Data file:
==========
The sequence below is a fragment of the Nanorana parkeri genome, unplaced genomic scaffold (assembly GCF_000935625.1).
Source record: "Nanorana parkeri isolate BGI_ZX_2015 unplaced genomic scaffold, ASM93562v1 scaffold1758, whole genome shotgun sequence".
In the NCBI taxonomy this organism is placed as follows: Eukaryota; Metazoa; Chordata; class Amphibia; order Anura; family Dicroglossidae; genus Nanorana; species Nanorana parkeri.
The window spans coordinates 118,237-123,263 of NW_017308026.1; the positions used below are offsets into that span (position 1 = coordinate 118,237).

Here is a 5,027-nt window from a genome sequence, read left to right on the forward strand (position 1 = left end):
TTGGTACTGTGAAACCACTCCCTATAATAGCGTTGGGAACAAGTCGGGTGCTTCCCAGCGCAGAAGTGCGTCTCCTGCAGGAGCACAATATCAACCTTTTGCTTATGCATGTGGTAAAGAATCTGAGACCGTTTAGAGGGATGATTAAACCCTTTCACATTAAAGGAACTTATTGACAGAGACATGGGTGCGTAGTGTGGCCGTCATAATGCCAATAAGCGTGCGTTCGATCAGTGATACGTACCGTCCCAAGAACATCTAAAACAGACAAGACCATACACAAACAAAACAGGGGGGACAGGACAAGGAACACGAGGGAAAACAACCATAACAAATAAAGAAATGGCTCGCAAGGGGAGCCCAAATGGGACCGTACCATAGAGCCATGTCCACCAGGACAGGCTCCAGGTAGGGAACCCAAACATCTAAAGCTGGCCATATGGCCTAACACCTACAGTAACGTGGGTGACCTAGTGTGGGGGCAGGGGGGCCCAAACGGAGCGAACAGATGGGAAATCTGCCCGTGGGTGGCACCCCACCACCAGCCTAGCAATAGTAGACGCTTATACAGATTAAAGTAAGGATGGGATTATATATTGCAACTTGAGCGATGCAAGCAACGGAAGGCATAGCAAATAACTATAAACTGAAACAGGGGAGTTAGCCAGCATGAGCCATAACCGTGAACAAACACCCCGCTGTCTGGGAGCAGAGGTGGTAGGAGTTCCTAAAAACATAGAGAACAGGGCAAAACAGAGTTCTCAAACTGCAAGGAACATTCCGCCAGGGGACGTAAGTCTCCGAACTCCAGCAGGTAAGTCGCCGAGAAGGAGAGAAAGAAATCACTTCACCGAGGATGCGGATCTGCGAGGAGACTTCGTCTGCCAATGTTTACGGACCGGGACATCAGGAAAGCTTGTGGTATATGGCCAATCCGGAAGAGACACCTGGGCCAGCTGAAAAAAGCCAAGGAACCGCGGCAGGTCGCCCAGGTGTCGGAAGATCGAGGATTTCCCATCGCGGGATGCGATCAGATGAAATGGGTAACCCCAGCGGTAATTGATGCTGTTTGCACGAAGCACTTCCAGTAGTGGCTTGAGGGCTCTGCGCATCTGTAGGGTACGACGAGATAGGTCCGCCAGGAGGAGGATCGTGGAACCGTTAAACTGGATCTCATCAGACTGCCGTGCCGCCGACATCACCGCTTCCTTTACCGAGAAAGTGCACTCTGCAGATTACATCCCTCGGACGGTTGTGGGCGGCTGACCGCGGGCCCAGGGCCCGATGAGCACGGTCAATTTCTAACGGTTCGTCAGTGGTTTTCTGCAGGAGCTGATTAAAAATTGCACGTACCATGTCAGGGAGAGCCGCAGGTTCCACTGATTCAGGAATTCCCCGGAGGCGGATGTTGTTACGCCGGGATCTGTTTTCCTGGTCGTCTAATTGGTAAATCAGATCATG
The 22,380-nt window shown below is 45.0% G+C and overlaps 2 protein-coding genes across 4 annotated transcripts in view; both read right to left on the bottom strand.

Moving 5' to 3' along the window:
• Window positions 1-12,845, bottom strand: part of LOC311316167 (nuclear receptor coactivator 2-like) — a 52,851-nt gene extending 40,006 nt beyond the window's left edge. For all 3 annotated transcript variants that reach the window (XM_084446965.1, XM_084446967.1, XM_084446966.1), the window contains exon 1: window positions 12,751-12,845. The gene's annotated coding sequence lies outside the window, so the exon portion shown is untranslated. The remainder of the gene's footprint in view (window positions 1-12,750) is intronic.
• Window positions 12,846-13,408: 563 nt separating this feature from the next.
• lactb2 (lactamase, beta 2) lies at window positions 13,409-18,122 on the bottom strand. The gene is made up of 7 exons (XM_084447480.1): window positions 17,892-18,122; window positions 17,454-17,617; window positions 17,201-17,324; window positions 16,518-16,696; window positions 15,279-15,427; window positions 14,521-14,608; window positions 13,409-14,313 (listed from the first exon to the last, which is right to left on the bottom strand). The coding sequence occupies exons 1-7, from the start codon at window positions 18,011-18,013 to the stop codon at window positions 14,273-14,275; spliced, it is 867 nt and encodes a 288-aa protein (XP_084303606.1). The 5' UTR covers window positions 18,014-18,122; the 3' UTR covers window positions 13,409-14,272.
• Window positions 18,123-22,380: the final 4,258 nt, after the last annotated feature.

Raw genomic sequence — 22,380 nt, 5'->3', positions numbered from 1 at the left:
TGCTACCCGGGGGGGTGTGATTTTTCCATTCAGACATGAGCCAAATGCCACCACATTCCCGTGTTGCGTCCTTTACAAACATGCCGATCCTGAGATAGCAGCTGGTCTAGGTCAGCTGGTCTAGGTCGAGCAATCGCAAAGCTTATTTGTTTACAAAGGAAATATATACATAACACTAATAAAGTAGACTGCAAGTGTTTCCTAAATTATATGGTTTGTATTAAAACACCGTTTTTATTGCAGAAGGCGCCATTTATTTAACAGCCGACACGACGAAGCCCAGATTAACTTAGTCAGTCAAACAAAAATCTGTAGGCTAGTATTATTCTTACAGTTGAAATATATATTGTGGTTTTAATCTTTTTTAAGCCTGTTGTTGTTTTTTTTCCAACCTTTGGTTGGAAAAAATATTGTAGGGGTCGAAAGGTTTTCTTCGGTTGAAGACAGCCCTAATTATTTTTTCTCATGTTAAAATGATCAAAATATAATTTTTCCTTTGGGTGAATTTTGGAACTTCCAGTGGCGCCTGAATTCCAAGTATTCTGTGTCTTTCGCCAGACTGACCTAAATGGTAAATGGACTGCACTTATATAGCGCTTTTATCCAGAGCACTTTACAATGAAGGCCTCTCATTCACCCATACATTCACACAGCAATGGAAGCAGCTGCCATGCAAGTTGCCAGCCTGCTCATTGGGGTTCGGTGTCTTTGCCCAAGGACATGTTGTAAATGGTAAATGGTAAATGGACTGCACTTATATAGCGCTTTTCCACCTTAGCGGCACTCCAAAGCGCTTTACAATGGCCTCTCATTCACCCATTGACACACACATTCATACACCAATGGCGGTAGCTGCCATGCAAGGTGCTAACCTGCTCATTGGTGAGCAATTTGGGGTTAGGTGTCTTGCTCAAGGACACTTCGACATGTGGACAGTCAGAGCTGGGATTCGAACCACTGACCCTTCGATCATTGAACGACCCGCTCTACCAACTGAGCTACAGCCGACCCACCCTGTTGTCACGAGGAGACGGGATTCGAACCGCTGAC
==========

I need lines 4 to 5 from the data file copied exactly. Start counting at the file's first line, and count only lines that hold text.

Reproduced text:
The window spans coordinates 118,237-123,263 of NW_017308026.1; the positions used below are offsets into that span (position 1 = coordinate 118,237).

Here is a 5,027-nt window from a genome sequence, read left to right on the forward strand (position 1 = left end):